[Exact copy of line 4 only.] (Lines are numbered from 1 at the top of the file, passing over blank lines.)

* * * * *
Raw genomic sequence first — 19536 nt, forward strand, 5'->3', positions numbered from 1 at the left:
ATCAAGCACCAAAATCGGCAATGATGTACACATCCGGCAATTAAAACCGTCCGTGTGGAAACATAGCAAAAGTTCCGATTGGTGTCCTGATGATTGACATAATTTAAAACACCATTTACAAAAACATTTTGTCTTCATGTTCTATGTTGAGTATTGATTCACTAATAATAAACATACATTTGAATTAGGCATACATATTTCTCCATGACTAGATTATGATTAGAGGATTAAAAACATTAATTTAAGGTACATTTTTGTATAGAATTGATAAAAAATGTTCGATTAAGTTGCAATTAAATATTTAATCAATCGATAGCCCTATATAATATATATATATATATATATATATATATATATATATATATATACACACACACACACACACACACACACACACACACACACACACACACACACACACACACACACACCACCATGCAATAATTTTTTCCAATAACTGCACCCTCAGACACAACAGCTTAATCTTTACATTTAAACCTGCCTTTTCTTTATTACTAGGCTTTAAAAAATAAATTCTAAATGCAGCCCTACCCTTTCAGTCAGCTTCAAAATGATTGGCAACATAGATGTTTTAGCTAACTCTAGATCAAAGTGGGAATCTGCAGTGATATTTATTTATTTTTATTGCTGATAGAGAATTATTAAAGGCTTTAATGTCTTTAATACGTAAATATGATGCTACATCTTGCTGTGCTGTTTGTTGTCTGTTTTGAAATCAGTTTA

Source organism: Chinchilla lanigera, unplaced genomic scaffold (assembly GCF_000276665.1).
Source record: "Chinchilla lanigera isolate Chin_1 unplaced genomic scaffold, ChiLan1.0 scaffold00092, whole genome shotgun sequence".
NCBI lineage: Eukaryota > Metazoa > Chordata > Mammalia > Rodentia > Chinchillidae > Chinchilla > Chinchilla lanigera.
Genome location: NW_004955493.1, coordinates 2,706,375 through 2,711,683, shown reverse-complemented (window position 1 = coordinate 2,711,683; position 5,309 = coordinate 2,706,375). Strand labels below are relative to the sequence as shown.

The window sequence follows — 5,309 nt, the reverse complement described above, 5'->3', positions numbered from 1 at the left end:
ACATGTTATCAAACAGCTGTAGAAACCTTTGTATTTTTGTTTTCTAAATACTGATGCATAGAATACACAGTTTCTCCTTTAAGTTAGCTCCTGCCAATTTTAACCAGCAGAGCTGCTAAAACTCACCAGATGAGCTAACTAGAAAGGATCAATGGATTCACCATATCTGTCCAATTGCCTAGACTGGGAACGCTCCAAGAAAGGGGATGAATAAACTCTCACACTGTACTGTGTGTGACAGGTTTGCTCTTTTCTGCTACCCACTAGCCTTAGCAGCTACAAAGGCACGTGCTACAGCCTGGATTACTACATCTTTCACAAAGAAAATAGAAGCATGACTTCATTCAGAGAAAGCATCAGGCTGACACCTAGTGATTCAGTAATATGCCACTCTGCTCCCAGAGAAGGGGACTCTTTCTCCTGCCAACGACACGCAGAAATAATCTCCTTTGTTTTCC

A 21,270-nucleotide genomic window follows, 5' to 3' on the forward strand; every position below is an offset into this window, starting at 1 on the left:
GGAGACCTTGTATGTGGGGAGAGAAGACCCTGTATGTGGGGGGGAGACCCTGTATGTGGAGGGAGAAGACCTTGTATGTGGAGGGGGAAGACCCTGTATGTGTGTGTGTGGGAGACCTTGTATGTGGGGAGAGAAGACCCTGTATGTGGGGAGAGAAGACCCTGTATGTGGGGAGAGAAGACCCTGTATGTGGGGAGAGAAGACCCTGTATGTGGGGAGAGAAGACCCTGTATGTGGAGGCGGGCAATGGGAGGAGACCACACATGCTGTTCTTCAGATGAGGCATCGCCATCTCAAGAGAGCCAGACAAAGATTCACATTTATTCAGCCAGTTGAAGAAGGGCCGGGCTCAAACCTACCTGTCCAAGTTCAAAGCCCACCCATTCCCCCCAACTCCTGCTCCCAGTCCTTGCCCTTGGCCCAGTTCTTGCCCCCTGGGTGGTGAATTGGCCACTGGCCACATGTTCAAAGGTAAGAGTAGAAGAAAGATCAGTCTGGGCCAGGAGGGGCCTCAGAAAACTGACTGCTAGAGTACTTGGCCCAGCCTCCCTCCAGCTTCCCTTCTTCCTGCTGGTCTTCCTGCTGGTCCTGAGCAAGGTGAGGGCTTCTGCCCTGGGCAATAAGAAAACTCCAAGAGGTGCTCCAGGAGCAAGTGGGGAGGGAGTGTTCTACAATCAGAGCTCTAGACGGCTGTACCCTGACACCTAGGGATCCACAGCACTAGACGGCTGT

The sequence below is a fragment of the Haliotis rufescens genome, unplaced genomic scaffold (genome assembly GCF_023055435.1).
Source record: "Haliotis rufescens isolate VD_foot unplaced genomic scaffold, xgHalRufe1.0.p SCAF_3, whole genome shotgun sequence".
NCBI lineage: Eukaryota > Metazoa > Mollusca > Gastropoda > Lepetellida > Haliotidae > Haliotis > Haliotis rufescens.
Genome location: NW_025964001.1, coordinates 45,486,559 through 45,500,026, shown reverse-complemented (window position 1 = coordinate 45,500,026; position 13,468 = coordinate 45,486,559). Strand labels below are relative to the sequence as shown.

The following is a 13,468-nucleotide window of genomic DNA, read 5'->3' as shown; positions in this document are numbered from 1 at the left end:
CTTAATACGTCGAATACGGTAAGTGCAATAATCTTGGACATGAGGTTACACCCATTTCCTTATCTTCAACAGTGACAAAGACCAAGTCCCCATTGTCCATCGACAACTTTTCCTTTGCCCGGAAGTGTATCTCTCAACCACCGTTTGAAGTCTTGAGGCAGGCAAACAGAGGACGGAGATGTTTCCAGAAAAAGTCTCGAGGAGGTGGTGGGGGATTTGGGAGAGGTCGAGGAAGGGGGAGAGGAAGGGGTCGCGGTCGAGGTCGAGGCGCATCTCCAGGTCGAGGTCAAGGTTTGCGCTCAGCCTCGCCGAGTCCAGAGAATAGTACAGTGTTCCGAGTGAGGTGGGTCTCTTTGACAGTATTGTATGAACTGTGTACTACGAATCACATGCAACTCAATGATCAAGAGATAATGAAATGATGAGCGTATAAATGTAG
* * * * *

Source record: "Chinchilla lanigera isolate Chin_1 unplaced genomic scaffold, ChiLan1.0 scaffold00092, whole genome shotgun sequence".